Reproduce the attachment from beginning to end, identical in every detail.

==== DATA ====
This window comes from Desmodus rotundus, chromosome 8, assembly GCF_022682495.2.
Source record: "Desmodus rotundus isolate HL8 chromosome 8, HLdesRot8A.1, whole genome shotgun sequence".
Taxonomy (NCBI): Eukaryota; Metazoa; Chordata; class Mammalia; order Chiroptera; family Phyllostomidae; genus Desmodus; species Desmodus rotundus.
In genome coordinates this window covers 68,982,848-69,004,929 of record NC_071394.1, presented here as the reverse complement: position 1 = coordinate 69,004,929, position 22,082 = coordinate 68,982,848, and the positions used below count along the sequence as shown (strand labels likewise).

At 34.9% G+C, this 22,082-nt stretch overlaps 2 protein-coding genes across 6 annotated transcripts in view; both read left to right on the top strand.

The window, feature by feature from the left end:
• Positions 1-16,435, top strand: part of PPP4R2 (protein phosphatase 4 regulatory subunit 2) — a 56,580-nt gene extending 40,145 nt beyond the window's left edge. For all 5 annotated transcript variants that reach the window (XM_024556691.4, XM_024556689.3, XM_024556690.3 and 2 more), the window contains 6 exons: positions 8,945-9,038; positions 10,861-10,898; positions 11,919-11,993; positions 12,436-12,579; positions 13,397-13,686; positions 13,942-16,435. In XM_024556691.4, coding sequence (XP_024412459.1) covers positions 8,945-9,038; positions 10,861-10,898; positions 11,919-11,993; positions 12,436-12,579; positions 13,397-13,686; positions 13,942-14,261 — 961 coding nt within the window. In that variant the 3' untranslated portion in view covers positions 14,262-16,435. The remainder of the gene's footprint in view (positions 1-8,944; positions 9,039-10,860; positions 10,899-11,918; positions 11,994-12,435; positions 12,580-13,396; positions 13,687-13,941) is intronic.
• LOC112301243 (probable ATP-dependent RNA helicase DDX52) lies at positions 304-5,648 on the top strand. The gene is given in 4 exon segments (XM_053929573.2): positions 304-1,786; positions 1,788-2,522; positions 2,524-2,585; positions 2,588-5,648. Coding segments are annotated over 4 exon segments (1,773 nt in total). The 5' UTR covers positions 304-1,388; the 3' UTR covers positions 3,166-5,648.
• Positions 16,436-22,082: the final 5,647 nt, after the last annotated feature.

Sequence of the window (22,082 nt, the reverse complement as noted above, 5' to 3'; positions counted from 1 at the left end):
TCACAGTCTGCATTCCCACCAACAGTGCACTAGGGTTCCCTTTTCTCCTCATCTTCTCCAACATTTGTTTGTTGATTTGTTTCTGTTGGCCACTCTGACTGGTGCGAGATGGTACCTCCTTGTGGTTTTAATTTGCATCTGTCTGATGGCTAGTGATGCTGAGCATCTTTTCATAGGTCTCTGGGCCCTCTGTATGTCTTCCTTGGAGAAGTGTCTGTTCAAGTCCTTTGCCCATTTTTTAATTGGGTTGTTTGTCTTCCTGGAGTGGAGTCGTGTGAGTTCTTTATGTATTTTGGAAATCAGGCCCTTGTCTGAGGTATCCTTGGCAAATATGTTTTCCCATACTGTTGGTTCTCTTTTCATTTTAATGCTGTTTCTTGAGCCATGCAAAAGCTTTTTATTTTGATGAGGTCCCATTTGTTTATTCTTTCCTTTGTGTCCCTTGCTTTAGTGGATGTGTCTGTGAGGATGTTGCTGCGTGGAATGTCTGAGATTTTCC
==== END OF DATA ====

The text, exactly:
This window comes from Desmodus rotundus, chromosome 8, assembly GCF_022682495.2.
Source record: "Desmodus rotundus isolate HL8 chromosome 8, HLdesRot8A.1, whole genome shotgun sequence".
Taxonomy (NCBI): Eukaryota; Metazoa; Chordata; class Mammalia; order Chiroptera; family Phyllostomidae; genus Desmodus; species Desmodus rotundus.
In genome coordinates this window covers 68,982,848-69,004,929 of record NC_071394.1, presented here as the reverse complement: position 1 = coordinate 69,004,929, position 22,082 = coordinate 68,982,848, and the positions used below count along the sequence as shown (strand labels likewise).

At 34.9% G+C, this 22,082-nt stretch overlaps 2 protein-coding genes across 6 annotated transcripts in view; both read left to right on the top strand.

The window, feature by feature from the left end:
• Positions 1-16,435, top strand: part of PPP4R2 (protein phosphatase 4 regulatory subunit 2) — a 56,580-nt gene extending 40,145 nt beyond the window's left edge. For all 5 annotated transcript variants that reach the window (XM_024556691.4, XM_024556689.3, XM_024556690.3 and 2 more), the window contains 6 exons: positions 8,945-9,038; positions 10,861-10,898; positions 11,919-11,993; positions 12,436-12,579; positions 13,397-13,686; positions 13,942-16,435. In XM_024556691.4, coding sequence (XP_024412459.1) covers positions 8,945-9,038; positions 10,861-10,898; positions 11,919-11,993; positions 12,436-12,579; positions 13,397-13,686; positions 13,942-14,261 — 961 coding nt within the window. In that variant the 3' untranslated portion in view covers positions 14,262-16,435. The remainder of the gene's footprint in view (positions 1-8,944; positions 9,039-10,860; positions 10,899-11,918; positions 11,994-12,435; positions 12,580-13,396; positions 13,687-13,941) is intronic.
• LOC112301243 (probable ATP-dependent RNA helicase DDX52) lies at positions 304-5,648 on the top strand. The gene is given in 4 exon segments (XM_053929573.2): positions 304-1,786; positions 1,788-2,522; positions 2,524-2,585; positions 2,588-5,648. Coding segments are annotated over 4 exon segments (1,773 nt in total). The 5' UTR covers positions 304-1,388; the 3' UTR covers positions 3,166-5,648.
• Positions 16,436-22,082: the final 5,647 nt, after the last annotated feature.

Sequence of the window (22,082 nt, the reverse complement as noted above, 5' to 3'; positions counted from 1 at the left end):
TCACAGTCTGCATTCCCACCAACAGTGCACTAGGGTTCCCTTTTCTCCTCATCTTCTCCAACATTTGTTTGTTGATTTGTTTCTGTTGGCCACTCTGACTGGTGCGAGATGGTACCTCCTTGTGGTTTTAATTTGCATCTGTCTGATGGCTAGTGATGCTGAGCATCTTTTCATAGGTCTCTGGGCCCTCTGTATGTCTTCCTTGGAGAAGTGTCTGTTCAAGTCCTTTGCCCATTTTTTAATTGGGTTGTTTGTCTTCCTGGAGTGGAGTCGTGTGAGTTCTTTATGTATTTTGGAAATCAGGCCCTTGTCTGAGGTATCCTTGGCAAATATGTTTTCCCATACTGTTGGTTCTCTTTTCATTTTAATGCTGTTTCTTGAGCCATGCAAAAGCTTTTTATTTTGATGAGGTCCCATTTGTTTATTCTTTCCTTTGTGTCCCTTGCTTTAGTGGATGTGTCTGTGAGGATGTTGCTGCGTGGAATGTCTGAGATTTTCC